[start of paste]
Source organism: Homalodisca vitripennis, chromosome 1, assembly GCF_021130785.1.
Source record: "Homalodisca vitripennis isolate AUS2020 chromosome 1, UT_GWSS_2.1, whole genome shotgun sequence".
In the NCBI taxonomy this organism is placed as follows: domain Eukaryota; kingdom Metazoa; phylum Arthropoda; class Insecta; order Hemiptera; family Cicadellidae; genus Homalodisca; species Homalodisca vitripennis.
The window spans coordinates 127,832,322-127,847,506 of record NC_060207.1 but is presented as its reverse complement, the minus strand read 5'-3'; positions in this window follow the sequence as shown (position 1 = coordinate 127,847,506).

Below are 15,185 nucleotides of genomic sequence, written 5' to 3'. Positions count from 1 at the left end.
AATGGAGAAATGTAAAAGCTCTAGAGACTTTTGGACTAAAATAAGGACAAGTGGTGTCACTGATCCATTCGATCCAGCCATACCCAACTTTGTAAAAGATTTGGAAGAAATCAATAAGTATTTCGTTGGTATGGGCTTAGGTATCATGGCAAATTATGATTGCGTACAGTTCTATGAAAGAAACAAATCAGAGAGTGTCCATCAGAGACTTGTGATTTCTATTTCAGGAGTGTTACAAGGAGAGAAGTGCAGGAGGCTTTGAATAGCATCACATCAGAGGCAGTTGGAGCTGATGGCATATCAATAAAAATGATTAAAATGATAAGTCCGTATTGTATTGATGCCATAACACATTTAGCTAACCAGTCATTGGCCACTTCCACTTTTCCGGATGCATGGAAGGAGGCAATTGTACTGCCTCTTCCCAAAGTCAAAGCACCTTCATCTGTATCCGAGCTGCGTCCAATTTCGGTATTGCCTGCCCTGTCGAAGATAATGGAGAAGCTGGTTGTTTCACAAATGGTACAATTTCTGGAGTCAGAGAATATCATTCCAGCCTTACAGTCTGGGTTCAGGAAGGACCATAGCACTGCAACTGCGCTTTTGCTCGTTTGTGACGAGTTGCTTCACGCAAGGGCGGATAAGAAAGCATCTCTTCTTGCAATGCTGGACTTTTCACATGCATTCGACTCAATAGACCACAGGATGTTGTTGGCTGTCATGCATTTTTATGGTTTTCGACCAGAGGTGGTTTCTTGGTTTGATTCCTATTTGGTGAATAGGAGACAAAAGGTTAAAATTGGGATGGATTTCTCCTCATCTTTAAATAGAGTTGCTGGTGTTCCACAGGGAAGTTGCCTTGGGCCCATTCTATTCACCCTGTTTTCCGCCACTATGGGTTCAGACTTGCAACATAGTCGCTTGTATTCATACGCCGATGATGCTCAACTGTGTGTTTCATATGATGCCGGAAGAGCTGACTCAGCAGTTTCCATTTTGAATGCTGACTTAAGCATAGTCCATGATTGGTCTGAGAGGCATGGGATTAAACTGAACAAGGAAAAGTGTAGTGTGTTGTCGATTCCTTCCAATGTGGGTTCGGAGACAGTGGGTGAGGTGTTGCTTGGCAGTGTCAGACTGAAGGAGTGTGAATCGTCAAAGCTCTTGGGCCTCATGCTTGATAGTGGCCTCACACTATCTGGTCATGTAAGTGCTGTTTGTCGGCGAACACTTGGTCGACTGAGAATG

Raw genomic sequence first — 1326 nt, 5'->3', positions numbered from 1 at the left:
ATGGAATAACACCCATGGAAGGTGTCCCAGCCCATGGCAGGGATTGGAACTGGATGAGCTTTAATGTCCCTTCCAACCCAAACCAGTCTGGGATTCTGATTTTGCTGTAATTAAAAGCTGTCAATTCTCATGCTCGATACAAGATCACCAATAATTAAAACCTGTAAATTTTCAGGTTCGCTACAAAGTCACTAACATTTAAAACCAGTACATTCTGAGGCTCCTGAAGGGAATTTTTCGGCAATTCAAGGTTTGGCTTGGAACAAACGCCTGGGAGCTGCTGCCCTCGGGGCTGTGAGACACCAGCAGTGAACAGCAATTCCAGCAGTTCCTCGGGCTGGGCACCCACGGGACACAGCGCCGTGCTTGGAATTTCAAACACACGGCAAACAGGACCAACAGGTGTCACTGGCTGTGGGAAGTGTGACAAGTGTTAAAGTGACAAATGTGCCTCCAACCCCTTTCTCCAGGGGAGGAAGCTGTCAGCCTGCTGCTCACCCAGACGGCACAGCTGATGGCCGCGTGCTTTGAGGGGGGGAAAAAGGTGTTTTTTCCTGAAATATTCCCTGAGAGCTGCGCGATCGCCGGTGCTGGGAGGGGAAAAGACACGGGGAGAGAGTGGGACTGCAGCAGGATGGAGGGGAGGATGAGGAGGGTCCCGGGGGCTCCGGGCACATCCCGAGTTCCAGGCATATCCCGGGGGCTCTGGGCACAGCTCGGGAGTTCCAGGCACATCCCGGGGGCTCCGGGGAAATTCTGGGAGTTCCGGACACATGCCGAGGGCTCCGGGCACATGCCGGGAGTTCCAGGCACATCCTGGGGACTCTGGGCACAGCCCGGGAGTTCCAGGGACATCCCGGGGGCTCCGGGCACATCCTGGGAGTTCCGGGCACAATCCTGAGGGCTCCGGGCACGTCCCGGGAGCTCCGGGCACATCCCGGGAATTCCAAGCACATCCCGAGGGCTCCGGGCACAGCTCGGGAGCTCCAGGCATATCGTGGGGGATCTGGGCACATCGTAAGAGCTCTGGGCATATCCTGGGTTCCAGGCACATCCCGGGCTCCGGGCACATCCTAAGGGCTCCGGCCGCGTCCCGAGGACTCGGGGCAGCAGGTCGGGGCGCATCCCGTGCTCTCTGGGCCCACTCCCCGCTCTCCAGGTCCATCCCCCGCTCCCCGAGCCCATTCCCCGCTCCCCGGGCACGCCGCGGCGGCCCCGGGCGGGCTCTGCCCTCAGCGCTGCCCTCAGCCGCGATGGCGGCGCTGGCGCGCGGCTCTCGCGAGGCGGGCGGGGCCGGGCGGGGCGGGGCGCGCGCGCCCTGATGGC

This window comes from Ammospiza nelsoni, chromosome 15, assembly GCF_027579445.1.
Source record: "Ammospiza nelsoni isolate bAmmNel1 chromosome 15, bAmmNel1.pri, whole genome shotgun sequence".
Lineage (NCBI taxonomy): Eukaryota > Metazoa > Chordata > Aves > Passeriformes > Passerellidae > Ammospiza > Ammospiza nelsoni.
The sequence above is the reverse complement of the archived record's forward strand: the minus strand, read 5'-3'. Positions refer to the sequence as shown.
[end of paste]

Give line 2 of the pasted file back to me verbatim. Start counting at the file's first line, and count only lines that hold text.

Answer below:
Source record: "Homalodisca vitripennis isolate AUS2020 chromosome 1, UT_GWSS_2.1, whole genome shotgun sequence".